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In The News

Current Events And Things In The News

The University of Florida Institute of Food and Agricultural Sciences is sending a team to Cuba to collaborate on wood-boring species.

With the US and Cuba improving relations, travel and trade between the two countries will begin to increase. An unintended consequence of that increase is the possibility of invasive species traveling to the US from the island nation.

“The project will assess the risks to Florida from exotic plant pests in Cuba, consistent with UF/IFAS’ mission to protect and enhance agriculture and natural resources of Florida,” the projects principal investigator, Dr. Damian Adams said in a statement.

“We will be analyzing Cuba’s policies and institutional capacity to prevent and mitigate the movement of pests,” he continued

Among the things the researchers will be studying are which species call Cuba home, the economic impact of invasive species on the United States, and Cuba’s methods of controlling these pests. They will also train Cuban scientists on state-of-the-art methods to accurately identify pests.

The project is being funded by a $228,000 grant from the U.S. Department of Agriculture.

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Authorities in the state are using drastic measures to stop the spread of the parasitic New World screwworm in the Florida Keys. Quarantine and sterilized males are being used to stop the first outbreak in over 30 years.

USDA and state officials use radiation to sterilize male screwworms, which are actually a species of fly. The male flies are then released to mate with the females. Any eggs that are laid won’t hatch thus killing the population.

The Florida Commissioner of Agriculture, Adam Putnam, declared a state of emergency after confirming an infestation in Key deer on Sept. 30. That particular subspecies of white-tailed deer is an endangered species making the containment of this issue all the more important.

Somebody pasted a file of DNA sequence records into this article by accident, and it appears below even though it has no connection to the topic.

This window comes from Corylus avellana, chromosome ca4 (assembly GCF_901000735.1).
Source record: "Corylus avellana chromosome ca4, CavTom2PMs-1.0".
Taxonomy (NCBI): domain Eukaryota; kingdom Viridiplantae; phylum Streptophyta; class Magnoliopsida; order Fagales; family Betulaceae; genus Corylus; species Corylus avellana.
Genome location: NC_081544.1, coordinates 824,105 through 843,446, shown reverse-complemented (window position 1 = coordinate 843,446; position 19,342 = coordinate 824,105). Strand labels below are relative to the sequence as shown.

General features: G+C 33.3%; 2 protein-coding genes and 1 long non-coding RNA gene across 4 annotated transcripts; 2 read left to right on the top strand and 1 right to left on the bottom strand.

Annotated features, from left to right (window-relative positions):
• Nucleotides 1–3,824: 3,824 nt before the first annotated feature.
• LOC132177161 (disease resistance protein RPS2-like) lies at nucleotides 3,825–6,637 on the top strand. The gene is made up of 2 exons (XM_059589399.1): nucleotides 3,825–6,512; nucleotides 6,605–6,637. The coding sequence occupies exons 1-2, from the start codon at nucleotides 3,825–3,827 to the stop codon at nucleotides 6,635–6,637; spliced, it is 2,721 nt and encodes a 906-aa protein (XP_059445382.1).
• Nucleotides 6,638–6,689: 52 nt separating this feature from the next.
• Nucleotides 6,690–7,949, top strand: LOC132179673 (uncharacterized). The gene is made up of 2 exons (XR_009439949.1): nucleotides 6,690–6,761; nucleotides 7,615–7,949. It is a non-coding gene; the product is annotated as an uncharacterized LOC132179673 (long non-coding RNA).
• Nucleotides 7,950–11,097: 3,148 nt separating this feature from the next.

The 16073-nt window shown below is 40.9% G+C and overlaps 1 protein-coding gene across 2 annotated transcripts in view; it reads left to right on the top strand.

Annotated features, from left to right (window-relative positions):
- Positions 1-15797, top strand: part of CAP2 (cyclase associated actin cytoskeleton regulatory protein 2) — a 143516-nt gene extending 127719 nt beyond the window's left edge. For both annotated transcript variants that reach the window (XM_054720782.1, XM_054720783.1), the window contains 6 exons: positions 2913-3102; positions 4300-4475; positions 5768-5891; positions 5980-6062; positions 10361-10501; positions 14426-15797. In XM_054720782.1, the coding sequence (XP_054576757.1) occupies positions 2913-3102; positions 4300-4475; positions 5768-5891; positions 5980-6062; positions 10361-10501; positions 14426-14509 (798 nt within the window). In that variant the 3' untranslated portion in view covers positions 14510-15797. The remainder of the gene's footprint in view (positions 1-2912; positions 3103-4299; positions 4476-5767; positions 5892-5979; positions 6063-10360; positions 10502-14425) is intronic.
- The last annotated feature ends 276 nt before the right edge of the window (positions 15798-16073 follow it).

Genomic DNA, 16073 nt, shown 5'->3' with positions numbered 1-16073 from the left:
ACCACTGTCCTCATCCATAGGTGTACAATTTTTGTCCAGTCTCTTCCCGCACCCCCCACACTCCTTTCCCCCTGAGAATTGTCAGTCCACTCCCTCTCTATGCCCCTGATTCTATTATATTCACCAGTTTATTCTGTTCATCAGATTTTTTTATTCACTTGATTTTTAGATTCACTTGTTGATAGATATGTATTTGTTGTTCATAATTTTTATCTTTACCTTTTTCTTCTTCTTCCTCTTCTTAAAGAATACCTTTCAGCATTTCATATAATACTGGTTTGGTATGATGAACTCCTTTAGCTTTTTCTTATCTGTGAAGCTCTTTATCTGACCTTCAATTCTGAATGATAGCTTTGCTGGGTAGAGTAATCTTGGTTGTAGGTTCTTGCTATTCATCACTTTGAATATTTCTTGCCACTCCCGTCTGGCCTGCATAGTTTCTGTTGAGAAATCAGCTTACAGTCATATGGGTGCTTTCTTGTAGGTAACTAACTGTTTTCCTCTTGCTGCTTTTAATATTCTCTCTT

"While it sounds like a Halloween joke, it poses a grave threat to the last population of the subspecies of Key Deer," Putnam told CNN. "And if it gets beyond the Keys, it represents an enormous threat to the US livestock industry, because of potential quarantines and trade barriers that could occur if it gets into the livestock population."

The screwworm can grow as large as common houseflies only with orange eyes. They lay eggs in open wounds in mammals and the hatched larvae feed on living flesh.

Infestations are easy to detect in humans and pets according to reports. An animal health checkpoint has been set up by USDA’s Animal and Plant Health Inspection Service for residents and visitors.



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It is so very important to stay informed on the updates that are coming out regarding the Zika virus. One of the main reasons this is important is that it seems like a large amount of contradictory information is finding its way into the media landscape. If we can take in whats reported, and try to sift through the most relevant information, we may have a decent idea of what it is that is taking place. The Technical Director here at Falcon found the following two articles to be of particular interest regarding the ike Virus and it's on-going effects: